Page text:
Sunday, June 29, 2008


I heard stories about Sep before I met him two weeks ago. He was mushing his dog team over a pass last October when a starving grizzly attacked. All but two of his dogs were killed. Sep tried unsuccessfully to defend himself with his ice hook, but it wasn't until the bear put both forepaws on Sep's shoulders that he realized what Sep was and then retreated in primal fear. When Sep came back with reinforcements, the bear had already eaten a dog and a half, and they shot the old boy in the lungs. He died almost instantly; his pelt was auctioned by the state and the money was put into a fund for game management.

Sep is tall and slim and almost toothless. I would put him at somewhere between 50 and 65 years old. He has a thick accent from Germany or wherever he came from years ago to trap and pick berries and mush dogs here in Alaska. He lives on his own and doesn't seem to have any further ambitions than to keep doing what he's doing until he's too old to do it anymore or else has another, less fortunate encounter with a grizzly.

Sep said he was saving money for an airline ticket since his mother had written him a letter begging him to come visit her in his home country one last time. What a strange thing, to ask someone to visit you one last time before you die.

Did anyone see that movie "Vanilla Sky"?

Well, I did. I had bought it at Value Village in Fairbanks for $3 last time I was there. Yeah, it has Tom Cruise, and it was not a great movie, but I enjoyed it. The title of movie refers to a sky that is so beautiful that it is the thing of art, dreams, or imagination, but could never be real. Last night though, as I walked to my tent, I realized that they can be real, even if you have to stay up until 2:16 am in Arctic to see one.

Wednesday, June 25, 2008

Megafauna Monday, Week 6 & 7

Days: 14
Moose: 10
Black Bear: 1
Grizzly Bear: 4
Caribou: 0
Dall Sheep: 2
Musk Ox: 0
Gray Wolf: 0

Bonus Animals:
Lynx: 1

Thanks to Billy for making the convenient spreadsheet for me!

Friday, June 20, 2008


Hey, Happy Solstice everyone!

Q: What is the Solstice anyway?
A: It's when the earth is at the point in it's orbit such that Northern Hemisphere is at its maximum tilt toward the sun. That's what makes it the longest day of the year for everyone in the Northern Hemisphere.

Q: I thought that was supposed to happen tomorrow?
A: It varies from 2 or 3 days before to 2 or 3 days after the 21st.

Q: Why does my 2008 Nuns Havin' Fun calendar mark today as the first day of summer instead of the Solstice?
A: Your calendar is wrong. Summer started more than a month ago when you took your last final, or ate your first popsicle, or had your first barbecue where you wore that tasteless yet amusing apron.

Q: When is the exact moment of Solstice so I can put on my Druid robe and kill an animal on the top of mountain peak?
A: I'm afraid you're too late. This post is scheduled to publish itself at the precise minute of the solstice, and in the amount of time you have taken to read this far, that minute has probably passed. It happened at 23:59 UCT (or one minute before midnight in Greenwich, England), which makes it 2:59 PM here in Alaska and 4:59 PM for you Utah types. Also, you're not a real Druid, are you?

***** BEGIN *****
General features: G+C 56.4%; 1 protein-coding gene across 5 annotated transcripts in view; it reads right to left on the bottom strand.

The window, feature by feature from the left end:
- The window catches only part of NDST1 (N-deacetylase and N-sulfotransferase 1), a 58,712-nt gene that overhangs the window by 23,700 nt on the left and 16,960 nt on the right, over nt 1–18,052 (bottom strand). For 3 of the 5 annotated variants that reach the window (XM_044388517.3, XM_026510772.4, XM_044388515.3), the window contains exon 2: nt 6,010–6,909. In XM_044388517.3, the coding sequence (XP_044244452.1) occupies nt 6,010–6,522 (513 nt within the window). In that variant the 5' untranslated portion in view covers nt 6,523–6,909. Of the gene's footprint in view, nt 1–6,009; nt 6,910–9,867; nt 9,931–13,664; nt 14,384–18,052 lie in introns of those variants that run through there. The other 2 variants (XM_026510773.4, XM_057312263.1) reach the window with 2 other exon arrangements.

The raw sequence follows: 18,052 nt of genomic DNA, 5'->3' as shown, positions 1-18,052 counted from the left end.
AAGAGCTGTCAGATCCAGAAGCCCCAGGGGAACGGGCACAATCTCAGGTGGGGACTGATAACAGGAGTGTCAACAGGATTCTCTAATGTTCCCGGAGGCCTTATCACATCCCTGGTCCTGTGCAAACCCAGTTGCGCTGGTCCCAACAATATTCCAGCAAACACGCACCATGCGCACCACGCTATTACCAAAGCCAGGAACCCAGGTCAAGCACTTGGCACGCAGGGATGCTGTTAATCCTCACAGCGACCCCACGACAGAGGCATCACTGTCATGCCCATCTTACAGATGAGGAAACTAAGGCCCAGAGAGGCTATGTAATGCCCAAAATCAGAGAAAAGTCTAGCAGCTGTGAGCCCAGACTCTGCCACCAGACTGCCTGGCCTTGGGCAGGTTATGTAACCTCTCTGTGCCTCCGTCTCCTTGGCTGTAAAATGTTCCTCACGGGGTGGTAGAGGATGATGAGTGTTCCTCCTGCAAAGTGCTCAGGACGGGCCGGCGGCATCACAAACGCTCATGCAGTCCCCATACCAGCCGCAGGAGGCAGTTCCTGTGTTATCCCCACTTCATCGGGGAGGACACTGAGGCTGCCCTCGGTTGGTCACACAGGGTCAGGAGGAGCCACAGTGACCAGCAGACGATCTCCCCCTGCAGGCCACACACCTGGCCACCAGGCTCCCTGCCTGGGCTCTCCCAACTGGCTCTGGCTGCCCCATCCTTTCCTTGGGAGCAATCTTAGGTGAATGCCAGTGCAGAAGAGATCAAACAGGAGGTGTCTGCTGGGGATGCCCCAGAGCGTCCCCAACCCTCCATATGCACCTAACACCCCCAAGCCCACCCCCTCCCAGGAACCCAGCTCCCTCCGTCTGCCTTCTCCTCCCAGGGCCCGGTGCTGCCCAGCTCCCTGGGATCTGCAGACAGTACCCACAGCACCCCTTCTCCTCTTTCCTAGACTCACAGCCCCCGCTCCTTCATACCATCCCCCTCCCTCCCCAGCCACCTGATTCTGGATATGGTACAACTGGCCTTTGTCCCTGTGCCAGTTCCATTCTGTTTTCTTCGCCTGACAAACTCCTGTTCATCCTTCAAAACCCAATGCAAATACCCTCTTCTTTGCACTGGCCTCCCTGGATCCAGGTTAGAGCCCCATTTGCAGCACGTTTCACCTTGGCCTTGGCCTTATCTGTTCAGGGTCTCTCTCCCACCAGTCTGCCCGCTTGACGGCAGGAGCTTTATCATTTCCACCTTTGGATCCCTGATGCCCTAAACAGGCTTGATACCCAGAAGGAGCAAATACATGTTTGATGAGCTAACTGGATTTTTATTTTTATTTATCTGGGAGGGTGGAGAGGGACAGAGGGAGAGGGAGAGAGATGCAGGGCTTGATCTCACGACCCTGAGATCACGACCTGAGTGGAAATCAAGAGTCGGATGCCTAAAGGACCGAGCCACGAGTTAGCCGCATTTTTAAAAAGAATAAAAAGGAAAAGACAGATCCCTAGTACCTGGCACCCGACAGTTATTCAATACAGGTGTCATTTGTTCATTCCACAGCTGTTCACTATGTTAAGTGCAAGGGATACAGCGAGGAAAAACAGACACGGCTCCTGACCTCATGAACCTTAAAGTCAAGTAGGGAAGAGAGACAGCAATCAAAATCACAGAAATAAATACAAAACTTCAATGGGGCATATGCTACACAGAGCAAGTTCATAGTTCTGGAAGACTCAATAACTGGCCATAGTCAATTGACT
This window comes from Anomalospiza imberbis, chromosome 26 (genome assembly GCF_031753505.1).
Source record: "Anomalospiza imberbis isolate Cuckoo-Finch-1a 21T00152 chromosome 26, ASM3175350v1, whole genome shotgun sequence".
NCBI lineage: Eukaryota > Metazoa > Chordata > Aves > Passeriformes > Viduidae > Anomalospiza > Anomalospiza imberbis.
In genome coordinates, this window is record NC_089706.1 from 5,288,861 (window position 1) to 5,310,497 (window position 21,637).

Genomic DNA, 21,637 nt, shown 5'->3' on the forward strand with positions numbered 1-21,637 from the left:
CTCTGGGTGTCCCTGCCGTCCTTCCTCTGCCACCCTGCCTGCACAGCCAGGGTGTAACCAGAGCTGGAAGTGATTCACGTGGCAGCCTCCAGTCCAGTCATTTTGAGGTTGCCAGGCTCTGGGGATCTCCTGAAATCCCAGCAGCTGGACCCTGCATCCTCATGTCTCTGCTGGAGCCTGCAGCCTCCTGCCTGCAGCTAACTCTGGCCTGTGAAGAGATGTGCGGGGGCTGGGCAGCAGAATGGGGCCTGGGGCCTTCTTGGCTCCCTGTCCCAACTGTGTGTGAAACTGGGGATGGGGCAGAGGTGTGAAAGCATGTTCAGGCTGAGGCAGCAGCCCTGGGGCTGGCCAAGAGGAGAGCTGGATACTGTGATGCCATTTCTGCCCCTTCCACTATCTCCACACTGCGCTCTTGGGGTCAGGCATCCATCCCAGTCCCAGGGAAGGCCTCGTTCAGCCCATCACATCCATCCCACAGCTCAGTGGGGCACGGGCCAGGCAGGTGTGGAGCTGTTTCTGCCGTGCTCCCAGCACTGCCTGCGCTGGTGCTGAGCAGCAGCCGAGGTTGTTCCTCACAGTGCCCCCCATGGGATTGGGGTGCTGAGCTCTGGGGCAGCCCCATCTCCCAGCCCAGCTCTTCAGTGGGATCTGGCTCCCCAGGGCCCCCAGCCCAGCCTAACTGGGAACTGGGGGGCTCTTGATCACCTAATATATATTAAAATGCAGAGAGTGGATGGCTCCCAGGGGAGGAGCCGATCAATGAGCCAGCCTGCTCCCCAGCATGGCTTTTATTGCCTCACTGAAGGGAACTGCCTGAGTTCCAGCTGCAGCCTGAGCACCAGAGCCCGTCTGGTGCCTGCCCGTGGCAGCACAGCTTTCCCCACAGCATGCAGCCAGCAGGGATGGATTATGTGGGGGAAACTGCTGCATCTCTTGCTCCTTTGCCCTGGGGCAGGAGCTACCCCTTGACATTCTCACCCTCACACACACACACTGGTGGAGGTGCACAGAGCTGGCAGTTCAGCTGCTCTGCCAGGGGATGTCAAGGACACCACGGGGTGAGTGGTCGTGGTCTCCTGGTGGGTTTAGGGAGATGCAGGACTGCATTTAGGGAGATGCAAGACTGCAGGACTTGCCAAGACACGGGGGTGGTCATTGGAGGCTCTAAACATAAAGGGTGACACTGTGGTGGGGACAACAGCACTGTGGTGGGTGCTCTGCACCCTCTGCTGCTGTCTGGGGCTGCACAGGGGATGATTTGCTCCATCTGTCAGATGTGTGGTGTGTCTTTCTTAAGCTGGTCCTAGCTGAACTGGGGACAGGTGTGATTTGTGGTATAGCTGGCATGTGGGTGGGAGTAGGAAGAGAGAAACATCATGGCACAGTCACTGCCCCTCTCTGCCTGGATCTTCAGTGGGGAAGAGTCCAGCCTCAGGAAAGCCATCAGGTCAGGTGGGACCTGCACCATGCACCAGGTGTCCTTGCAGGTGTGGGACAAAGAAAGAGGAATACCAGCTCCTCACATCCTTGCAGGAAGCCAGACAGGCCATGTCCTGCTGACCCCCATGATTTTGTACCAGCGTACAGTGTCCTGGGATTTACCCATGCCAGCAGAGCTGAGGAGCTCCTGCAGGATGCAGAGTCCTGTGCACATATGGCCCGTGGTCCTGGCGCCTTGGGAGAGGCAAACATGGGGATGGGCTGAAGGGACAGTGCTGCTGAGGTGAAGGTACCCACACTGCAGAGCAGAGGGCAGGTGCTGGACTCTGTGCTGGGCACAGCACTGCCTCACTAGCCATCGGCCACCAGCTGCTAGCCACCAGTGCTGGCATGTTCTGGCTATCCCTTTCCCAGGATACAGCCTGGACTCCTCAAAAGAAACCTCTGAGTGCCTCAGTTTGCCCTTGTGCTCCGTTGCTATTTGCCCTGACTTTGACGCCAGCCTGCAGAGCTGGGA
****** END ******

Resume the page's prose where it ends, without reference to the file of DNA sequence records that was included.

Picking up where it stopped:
Q: Silence! I'm asking the questions here! Understand?
A: Yes. I'm sorry.

Q: Good. So what's with the Arctic Circle? What is it anyway?
A: Great question. It's the theoretical line upon which if you stand at sea level you will see one night without a sunset on the summer solstice and one day without sunrise on the winter solstice. In reality, such a line cannot exist because our atmosphere bends sunlight and makes it visible even when it's slightly below the horizon, which means that you can really see a night without sunset a bit below the Arctic Circle. Also, we at Coldfoot are at 1,062 feet above sea level and surrounded by mountains. That means that I can hang out in this valley all day and night and never see the midnight sun because it will move behind a mountain peak for a few hours. It also means I could camp out on top of a mountain and watch the midnight sun for several weeks from the vantage point of being 3,000 feet above sea level and 55 miles above the Arctic Circle.

Q: Whoa, whoa there. I didn't ask for your life story, Bill Nye. I just want to know what the Arctic Circle is.
A: Well I just explained it.

Q: Yeah, sorry. I was texting my friend and missed what you were saying.
A: Um, yeah. The Arctic Circle is a line drawn by Santa that his reindeer are not allowed to cross.

Q: Oh, okay. That makes sense now. So what has that got to do with a bag of hamburgers?
A: Nothing. It has nothing to do with a bag of hamburgers.

Monday, June 16, 2008

The End

This is it folks, the very end of America, the absolute edge of the world. You can't get any farther than this. Fortunately, you can buy a taco made by an Eskimo.

The great thing about Barrow is that anything there is always the "farthest north" one, whether it's a radio station, Mexican restaurant, or football field.

There are no trees for like 200 miles. Unless you count pieces of driftwood with baleen nailed to the top. (I don't.)

This might well be the farthest north dead seagull.

What? You want to see the arch made from whale mandibles? Are you sure you don't want to see the farthest north totem pole? With a toilet on the very top? Because it's cool too.

It's great, isn't it? What?

Alright fine. Here's the arch, if you're going to be like that.

There's your precious arch. I was going to post it. Just try to show some patience once in while.
Look, I'll even stand under it for you. Here.

Other things to see in Barrow:

-A polar bear, if you're lucky
-The farthest north Thai and Japanese restaurants
-Eskimos gutting and butchering a bowhead whale
-That Will Rogers monument that they have for some reason


Well, that about does 'er. It is kind of bleak, but in a nifty sort of way. I could just stare out at the still frozen Arctic Ocean forever. I don't think it would take long to solve all of the mysteries of life doing that.
"This is, to me, the saddest and loveliest landscape in the world. It is the same as that on the preceding page, but I have drawn it here again to impress it on your memory."

-Antoine de Saint Exupery, The Little Prince

Saturday, June 14, 2008

FAQs, vol. 4